So, They are Good for Something: How Your Kids Can Keep You Fit

Spring is in the air, and I can’t be the only person who feels energetic and ready to take up some sort of regular exercise. But time is short and classes are expensive, and who wants to spend their precious free time away from their home and sofa? Then it occurred to me: Aren’t I doing all my exercising during the day anyway? Properly organized and utilized, looking after small children can match any other sport in intensity. Plus, it’s all free! Here are a few ideas to get you started. (If you don’t have any children of your own, ask your neighbors, friends or acquaintances. They will probably lend you theirs quite willingly.)

  1. Take your child to a playground. If, in the past, you have felt envious of parents sitting on benches, chatting to each other and ignoring their children, now is your chance to make the best of the clingy child you have at your disposal. Direct the child towards a slide, and lift them onto the third step of the ladder. Hold while the child voices their fears/anger/resentment. Gently push child upwards. Coax onto slide and down, cheer, smile lovingly. Repeat 14 times. Exercises: Upper arms, back, facial muscles.
  2. Encourage your children to develop their own games based on their favourite cartoons. Playing Thomas the Tank Engine is surprisingly easy: Bend down to hold the smaller child’s shoulders and walk in circles together, shouting “Tooot! TOOOT!” Pass the sofa, where the bigger/heavier child is waiting. Stop and let bigger child jump on your back. Continue the journey with both children. Don’t forget the sound effects. Repeat 21 times. Exercises: Upper back, lower back, shoulders, hips, thighs, cardio.
  3. Empty a jar of marbles on the floor. Make sure the only orange marble rolls under a heavy piece of furniture. Toddlers love orange. Recover the orange marble before toddler hysterics reach critical mass. Exercises: Tummy, back, upper arms, shoulders, ears.
  4. Ask a tall family member or friend to store all emergency chocolate on a high shelf. Lose an orange marble/car/hat/hair clip/sweet wrapper. Use your gross motor skills and practical intelligence to reach emergency chocolate before toddler tantrum. Exercises: Back, upper arms, thighs, cardio. Additional muscle toning in shin area, due to impact from hastily moved chair.
  5. Take your child swimming. Spend the next 40 minutes with your arms outstretched to keep deadweight child afloat. Don’t forget to bend your legs so as not to expose too much of your upper body to the freezing air. Enjoy the warm fuzzy feeling in your toes when your feet start going numb. Remember: Under no circumstances are you allowed to swim anywhere without your child, who is afraid of drowning and getting their face wet. Exercises: Upper back, lower back, arms, thighs.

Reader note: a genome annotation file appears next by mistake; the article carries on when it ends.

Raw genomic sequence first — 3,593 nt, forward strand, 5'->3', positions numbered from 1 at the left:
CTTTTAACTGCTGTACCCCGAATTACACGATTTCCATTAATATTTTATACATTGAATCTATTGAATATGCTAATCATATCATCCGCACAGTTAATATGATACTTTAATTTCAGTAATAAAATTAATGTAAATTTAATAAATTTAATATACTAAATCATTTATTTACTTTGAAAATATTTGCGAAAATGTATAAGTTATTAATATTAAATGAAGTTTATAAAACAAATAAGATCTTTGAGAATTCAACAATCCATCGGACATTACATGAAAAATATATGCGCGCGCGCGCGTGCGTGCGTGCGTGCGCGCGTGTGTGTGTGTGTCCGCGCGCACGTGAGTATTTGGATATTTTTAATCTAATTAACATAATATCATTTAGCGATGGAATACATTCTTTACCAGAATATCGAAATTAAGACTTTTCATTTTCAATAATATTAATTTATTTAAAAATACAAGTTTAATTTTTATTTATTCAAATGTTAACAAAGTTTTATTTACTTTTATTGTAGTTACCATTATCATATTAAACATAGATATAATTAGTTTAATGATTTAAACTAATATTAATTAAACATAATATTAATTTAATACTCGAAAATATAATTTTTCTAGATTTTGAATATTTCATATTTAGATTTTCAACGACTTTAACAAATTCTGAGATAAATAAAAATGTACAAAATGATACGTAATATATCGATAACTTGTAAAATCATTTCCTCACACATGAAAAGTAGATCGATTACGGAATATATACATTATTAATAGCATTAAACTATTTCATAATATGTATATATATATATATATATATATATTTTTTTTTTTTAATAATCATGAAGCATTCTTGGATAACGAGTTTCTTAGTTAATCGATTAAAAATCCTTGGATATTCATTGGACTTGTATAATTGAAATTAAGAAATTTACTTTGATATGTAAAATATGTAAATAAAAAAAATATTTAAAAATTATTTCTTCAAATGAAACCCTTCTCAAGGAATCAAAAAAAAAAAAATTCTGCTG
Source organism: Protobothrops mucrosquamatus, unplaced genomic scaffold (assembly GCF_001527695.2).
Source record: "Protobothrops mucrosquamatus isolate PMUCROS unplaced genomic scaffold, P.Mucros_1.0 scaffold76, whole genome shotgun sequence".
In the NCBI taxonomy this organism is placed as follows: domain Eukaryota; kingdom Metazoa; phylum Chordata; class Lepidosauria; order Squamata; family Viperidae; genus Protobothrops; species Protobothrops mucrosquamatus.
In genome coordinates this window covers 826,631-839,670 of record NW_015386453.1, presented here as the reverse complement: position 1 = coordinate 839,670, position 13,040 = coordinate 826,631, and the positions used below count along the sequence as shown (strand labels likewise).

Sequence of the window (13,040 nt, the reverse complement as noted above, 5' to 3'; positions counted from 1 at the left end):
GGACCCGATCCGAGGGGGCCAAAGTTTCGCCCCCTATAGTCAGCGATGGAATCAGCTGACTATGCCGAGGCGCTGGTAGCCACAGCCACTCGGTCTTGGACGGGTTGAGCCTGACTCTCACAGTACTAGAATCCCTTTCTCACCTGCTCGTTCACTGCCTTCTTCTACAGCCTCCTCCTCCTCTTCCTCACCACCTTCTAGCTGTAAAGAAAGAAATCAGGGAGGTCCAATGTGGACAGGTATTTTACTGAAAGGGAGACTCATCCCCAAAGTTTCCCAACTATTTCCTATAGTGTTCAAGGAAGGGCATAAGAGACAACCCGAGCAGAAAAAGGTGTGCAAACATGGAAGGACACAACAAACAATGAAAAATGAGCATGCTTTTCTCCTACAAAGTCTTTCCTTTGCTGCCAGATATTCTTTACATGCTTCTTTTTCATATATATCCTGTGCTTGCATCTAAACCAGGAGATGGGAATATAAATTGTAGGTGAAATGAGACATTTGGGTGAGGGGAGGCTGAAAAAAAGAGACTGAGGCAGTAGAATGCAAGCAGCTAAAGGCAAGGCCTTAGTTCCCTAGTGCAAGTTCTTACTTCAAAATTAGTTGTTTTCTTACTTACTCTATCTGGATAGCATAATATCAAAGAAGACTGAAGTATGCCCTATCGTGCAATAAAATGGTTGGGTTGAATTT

6. Wake your school-age child 15 minutes before it’s time to leave the house in the morning. Drag them out of bed and into their clothes. Older children will be more asleep (weight training), younger children will struggle more (muscle toning/speed). Adjust training objectives accordingly. Exercises: Cardio.
  7. Encourage your children to help you with the gardening. Then spend an hour digging a new flowerbed with a child-sized spade whilst telling them how much fun gardening can be. Exercises: Lower back, upper back, upper arms.
  8. Wash your toddler’s hands. To do this, it will be necessary to wedge the toddler between you and the sink (standing them on your knees). Extend their arms slowly but firmly ignore all screaming. Exercises: Upper arms, wrists, tummy, thighs.
  9. Tell your children you’re out of pink/orange yogurts. Run. Exercises: Legs, cardio.

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Karo

Schnazzy East German translator and cricket obsessive residing in England. I have other qualities, too.

6 thoughts on “So, They are Good for Something: How Your Kids Can Keep You Fit”

  1. You give your child *chocolate* to avoid a tantrum?! The horror! The horror!

    Have totally given Juniper Junior chocolate in order to keep the peace. To quote my mother: “It’s not bribery, it’s positive reinforcement.”

    May I add #10? As follows: discover your house is no longer todderl friendly, rearrange furniture, then realise that in attempt to stop toddler causing havoc, you must now live in an obstacle course. I now have to climb over an ottoman to get to the other side of the living room. It’s only been two days, but my goodness my arse and thighs hurt.

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